Making a film has never been easy. Raising the cash, securing a bankable cast and finding a distributor are the obstacles most independent filmmakers face. And while independent producers have always had to leave no stone unturned when raising film financing, in today’s economy filmmakers, perhaps now more than ever, must look for alternative methods to finance their productions.
One resource that has become increasingly available to filmmakers in recent years is state tax incentives. “All of the states are beginning to offer tax credits,” says Peter M. Graham II, principal at New York-based 120dB Films, a film finance company. States offer such credits in an effort to attract film production and spending in their local economies.
So, just how do these tax credits work? First, it should be understood that the filmmaker must provide the initial funds to actually shoot the film. The tax credits can then effectively result in reducing the film’s overall budget after the respective production company files state tax returns for the appropriate year. Some states, such as Michigan and New York, allow for refundable tax credits. Such tax credits essentially allow the filmmakers to receive a cash refund should the tax liability incurred on the production fall below the eligible tax credit. For example, if come tax day the production owes $100,000 in taxes to the state in which the film was shot, yet has earned a tax credit in that state of $150,000, that production would receive a refund of $50,000. Non-refundable tax credits, on the other hand, would allow a credit to reduce the aforementioned tax liability to zero, but would provide no such cash refund.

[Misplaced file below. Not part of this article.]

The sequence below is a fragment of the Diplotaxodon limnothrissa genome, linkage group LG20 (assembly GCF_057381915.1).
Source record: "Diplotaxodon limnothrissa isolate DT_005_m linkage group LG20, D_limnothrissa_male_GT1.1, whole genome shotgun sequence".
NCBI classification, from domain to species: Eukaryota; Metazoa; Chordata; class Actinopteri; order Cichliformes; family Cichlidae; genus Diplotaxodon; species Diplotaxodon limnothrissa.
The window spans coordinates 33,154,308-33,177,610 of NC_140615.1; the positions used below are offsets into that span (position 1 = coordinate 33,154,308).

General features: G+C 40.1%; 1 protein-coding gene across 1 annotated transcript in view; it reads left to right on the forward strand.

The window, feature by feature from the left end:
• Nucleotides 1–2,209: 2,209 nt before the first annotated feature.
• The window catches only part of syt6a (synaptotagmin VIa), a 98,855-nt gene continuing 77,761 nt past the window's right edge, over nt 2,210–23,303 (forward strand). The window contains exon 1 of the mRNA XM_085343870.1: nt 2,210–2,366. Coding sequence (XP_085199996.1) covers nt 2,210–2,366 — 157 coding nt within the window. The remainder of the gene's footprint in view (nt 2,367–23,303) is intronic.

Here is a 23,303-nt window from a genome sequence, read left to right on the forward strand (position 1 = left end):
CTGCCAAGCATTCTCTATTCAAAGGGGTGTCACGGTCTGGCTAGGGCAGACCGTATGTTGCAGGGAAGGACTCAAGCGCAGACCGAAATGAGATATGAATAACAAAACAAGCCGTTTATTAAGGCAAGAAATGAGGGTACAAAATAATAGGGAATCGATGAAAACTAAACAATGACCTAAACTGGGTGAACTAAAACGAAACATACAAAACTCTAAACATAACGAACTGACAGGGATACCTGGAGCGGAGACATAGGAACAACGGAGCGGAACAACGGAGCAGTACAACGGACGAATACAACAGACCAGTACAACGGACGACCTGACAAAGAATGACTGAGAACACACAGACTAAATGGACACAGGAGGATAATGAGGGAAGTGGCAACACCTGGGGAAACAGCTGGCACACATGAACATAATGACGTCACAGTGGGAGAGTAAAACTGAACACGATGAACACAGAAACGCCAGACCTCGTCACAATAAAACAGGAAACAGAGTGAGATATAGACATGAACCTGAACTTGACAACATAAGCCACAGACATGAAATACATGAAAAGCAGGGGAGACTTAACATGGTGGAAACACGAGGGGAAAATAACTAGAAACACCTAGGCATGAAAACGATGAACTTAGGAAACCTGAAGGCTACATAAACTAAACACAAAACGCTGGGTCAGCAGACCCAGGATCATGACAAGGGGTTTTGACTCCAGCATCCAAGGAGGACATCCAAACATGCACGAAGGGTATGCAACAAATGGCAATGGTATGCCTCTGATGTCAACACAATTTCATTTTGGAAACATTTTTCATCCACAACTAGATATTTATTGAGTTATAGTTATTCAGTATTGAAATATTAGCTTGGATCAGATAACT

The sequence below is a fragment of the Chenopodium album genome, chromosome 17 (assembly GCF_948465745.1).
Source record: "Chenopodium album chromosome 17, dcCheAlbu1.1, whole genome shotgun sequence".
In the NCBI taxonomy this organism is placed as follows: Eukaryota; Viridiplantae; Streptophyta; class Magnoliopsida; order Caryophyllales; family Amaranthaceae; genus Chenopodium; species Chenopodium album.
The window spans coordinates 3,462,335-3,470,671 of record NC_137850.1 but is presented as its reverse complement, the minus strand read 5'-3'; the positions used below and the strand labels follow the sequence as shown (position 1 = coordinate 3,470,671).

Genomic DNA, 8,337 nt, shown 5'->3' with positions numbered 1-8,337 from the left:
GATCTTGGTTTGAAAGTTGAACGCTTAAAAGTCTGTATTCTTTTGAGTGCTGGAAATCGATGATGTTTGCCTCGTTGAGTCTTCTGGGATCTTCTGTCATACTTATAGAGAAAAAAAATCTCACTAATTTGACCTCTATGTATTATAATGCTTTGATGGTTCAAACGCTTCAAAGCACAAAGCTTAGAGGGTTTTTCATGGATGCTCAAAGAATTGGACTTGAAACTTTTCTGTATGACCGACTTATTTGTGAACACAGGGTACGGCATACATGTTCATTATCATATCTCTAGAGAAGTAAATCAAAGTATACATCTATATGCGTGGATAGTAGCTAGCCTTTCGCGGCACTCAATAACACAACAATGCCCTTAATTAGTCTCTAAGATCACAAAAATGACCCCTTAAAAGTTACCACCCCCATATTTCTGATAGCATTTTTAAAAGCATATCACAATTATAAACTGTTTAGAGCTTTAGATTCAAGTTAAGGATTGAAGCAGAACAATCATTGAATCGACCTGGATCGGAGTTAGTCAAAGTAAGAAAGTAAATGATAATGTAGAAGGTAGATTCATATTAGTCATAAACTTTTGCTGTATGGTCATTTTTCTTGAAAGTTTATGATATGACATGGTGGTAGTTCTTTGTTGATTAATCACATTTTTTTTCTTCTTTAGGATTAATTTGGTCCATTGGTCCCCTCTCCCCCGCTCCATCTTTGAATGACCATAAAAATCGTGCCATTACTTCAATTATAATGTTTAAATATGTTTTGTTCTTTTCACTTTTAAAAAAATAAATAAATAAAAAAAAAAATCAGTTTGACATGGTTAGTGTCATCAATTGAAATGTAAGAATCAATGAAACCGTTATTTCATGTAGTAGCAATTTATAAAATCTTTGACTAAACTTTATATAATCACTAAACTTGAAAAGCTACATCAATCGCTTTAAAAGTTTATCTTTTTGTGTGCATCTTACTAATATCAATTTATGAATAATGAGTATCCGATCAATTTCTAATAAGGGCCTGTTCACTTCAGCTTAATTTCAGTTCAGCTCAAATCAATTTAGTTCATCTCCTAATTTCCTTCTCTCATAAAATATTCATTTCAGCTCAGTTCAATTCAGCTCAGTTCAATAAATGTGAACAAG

Graham points out that Michigan offers the most generous tax credits available. This past spring, Michigan state legislators passed a bill to provide filmmakers with up to a 42% refundable tax credit. That credit extends across the board on qualified expenditures–including those for the film crew, locations, studio and equipment rental, food and lodging, and other miscellaneous costs. Under this scenario, a film budgeted at $10 million in qualifying production expenditures in the state, could be eligible for more than $4 million in tax credits.
Tax credits can often mean enormous savings for small, independent productions. Jeff Clanagan, CEO and president of Codeblack Entertainment, got the benefits of Louisiana’s program when he shot the film Mama I Want to Sing there in 2007. “The film’s budget was $4 million, and we saved approximately $600,000,” says Clanagan, who received the savings in the form of a cash refund and who strongly advocates using the programs.
New York, California, New Mexico, Connecticut, and Massachusetts have also been aggressively pushing their tax credit incentives. In fact, this past spring, New York state and New York City tripled the combined tax credit to up to 35%, which includes a 5% additional credit for productions shooting in one of the five boroughs of New York City. For a complete list of states offering film